Larry, a local teacher with 8 years of teaching experience in secondary school, went to a professional development workshop and learnt ideas about students' approaches to learning. In particular, he was introduced the differences of surface approach and deep approach to learning. The former focuses on memorization and the latter focuses on understanding the materials, so that the latter is key in quality learning. The rest of the workshop highlighted the aspects of learning environments teachers can change in order to foster students' use of deep approach to learning. It includes the use of constructivist approach to teaching, assessment for learning and collaborative learning strategies and so forth.
Larry felt illuminated but at the same time puzzled. He was wondering why his students seem to have use surface approach -- memorization and rote learning -- however have performed somehow very well in public examinations. He was thinking whether the research findings he learnt cannot be properly applied to local Chinese context or simply, his observation was not accurate. If so, can those learning environments that yield positive impact on students' learning in the West be used in Chinese context to produce similar impact on students?
Researchers and educators from the West were long intrigued by Asian's positive attitude towards education, their level of motivation and achievement, and also the determination in such pursuit.
However, research regarding students' learning were mainly founded from the West, and the applicability of these findings to other cultures are often questioned. In particular, most of the Asian countries are heavily rooted from the Confucian heritage, which is thought to be very different from the Western Socratic tradition (Tweed, 2002).
Chinese educators and psychologists (Lee, 1996) later discussed the fundamental doctrines in Confucian teaching relevant to education:
A series of Western-based studies suggests that deep approach to learning, the intention to understand, ability to inquire, and to relate newly-learnt materials to oneself all relate to better learning outcomes.
Under this Western lens, Chinese Learners are thought to be good at rote learning and memorization, rarely actively seek meaning and inquire in classroom setting, and therefore may not be able to have high quality learning outcomes or performance.
However, according to empirical research, Chinese learners consistently scored high on the use of deep approach to learning, display good subject-matter understanding, and demonstrated strong academic performance in cross-national studies, which all contradict the previous assumptions of Chinese Learners, therefore, this phenomena is known as 'paradox of the Chinese learners' (Biggs & Watkins, 1996).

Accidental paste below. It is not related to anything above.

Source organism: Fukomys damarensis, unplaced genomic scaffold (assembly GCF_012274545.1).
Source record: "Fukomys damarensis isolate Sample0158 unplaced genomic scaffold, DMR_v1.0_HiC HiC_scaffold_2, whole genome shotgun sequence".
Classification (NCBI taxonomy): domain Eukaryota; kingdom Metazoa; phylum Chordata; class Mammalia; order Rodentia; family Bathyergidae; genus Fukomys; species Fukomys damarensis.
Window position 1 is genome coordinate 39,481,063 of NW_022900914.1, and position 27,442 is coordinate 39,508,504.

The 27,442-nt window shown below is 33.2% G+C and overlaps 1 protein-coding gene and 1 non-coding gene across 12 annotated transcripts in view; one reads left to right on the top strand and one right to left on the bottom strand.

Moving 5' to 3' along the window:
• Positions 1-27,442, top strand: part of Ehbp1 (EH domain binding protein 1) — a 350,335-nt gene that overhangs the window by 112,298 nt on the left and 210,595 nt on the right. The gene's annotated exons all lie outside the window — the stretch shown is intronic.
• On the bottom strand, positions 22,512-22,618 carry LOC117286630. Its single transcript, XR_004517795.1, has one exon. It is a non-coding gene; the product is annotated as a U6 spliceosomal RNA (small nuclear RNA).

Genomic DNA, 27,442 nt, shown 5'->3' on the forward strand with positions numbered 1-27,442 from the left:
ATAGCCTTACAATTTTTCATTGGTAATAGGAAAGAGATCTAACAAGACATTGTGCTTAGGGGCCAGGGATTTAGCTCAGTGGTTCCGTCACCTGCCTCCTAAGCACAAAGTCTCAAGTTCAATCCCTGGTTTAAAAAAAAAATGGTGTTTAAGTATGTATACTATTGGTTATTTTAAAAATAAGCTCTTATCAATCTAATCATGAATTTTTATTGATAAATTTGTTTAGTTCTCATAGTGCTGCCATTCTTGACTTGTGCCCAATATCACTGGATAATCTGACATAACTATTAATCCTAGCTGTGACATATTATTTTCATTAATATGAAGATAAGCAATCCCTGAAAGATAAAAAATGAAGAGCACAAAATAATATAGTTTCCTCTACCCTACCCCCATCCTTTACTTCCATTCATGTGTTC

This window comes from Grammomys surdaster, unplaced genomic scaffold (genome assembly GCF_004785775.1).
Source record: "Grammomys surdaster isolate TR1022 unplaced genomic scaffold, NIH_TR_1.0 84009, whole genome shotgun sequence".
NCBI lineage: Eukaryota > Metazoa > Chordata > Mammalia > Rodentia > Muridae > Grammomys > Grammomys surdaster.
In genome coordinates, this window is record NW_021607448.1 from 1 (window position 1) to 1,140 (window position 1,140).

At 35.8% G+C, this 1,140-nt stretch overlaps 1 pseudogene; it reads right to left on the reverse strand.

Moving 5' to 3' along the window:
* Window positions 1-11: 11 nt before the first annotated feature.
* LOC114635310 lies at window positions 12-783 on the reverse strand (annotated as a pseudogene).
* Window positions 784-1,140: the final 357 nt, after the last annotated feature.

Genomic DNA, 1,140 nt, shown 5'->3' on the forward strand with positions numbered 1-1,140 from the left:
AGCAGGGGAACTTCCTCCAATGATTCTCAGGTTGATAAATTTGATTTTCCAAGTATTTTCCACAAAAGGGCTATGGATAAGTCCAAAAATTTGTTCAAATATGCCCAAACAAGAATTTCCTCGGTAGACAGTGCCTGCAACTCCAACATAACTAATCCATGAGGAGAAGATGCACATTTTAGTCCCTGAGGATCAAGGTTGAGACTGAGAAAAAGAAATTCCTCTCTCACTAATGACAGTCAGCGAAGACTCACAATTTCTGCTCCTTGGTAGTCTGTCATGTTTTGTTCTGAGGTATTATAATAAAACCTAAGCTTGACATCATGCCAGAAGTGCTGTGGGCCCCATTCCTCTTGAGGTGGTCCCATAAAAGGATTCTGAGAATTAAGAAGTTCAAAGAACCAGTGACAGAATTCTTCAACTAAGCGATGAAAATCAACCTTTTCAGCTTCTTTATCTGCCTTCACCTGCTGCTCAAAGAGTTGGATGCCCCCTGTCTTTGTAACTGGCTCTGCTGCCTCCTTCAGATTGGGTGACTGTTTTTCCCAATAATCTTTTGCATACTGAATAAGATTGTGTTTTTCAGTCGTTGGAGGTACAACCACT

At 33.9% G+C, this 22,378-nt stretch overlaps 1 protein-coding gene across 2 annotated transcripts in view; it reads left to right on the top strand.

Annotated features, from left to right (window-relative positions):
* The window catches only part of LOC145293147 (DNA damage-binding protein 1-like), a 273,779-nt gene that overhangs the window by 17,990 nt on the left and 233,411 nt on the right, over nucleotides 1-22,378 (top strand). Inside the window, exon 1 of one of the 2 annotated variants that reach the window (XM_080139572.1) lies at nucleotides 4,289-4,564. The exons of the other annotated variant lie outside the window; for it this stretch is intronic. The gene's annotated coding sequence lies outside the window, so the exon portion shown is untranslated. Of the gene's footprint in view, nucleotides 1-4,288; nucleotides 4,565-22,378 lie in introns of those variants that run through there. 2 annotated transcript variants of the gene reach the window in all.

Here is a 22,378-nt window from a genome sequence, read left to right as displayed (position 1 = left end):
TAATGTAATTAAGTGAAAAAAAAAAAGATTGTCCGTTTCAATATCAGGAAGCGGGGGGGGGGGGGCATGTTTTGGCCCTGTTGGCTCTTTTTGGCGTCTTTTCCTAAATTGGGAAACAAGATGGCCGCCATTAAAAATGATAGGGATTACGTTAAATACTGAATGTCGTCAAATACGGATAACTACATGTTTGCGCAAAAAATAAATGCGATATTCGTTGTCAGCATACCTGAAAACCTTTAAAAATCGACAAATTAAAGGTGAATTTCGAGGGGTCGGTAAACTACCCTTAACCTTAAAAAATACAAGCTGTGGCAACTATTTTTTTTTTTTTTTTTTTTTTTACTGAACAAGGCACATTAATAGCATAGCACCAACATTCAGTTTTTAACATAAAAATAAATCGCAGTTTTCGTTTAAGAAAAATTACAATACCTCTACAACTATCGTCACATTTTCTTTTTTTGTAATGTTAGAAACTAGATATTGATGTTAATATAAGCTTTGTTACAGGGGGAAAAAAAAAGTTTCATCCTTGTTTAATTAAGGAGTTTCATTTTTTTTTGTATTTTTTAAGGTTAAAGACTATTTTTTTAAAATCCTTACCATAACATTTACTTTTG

With the paradoxical phenomena found among Chinese learners, researchers suspected that the dichotomies (deep approach to learning vs. surface approach to learning; understanding vs. memorization; competition vs. collaboration) used to explain students' learning and attainment may hold different meaning among Chinese students. The following findings may shed light on our understanding of Chinese students' way of thinking:
Chinese Learners and Western Theories
Dichotomies and Polarized Differences
|Surface Approach||<----------------------->||Deep Approach|
|Extrinsic motivation||<----------------------->||Intrinsic motivation|
|Attribution to ability||<----------------------->||Attribution to effort|
|Innate ability||<----------------------->||Malleable effort|
It is tempting to assume learners' characteristics are trait-like qualities, like personality and naturally endowed caliber, so therefore they are, too, very difficult to change. However, this is largely a MISCONEPTION. Learner characteristics are NOT personality traits!
Educational psychologists have found that many learners' characteristics are malleable, sensitive to learning demands and context.
The same student being placed in different learning contexts with different learning demands will manifest drastically different learning characteristics. This implies that we can shape learner characteristics by constructing proper learning contexts and learning demands.
Elements of learning environment and demands that are found to influence learners' characteristics include the teacher’s conception of learning, epistemic beliefs, use of pedagogy and instructional styles, and the nature of the assessment and criteria used just to name a few.
When students fail to learn, it is common to blame the student, the teacher, the parents, the curriculum, the examination system, and society.
Educators need to be attuned to learner characteristics because these influence learning, and most of them can be controlled to some extent.
To understand learning fully, we have to acknowledge the importance of factors other than learners' characteristics and how they interact among themselves as a dynamic system.
Biggs (1996) proposed the 3P model (see diagram below) to capture these factors, which the 3Ps stand for:
The different factors interact in multiple ways producing varied kinds of backwash effects. Teachers do face constraints and challenges, but they also have many opportunities to bring about effective learning in the classroom. We cannot just blame the students for not producing optimal results!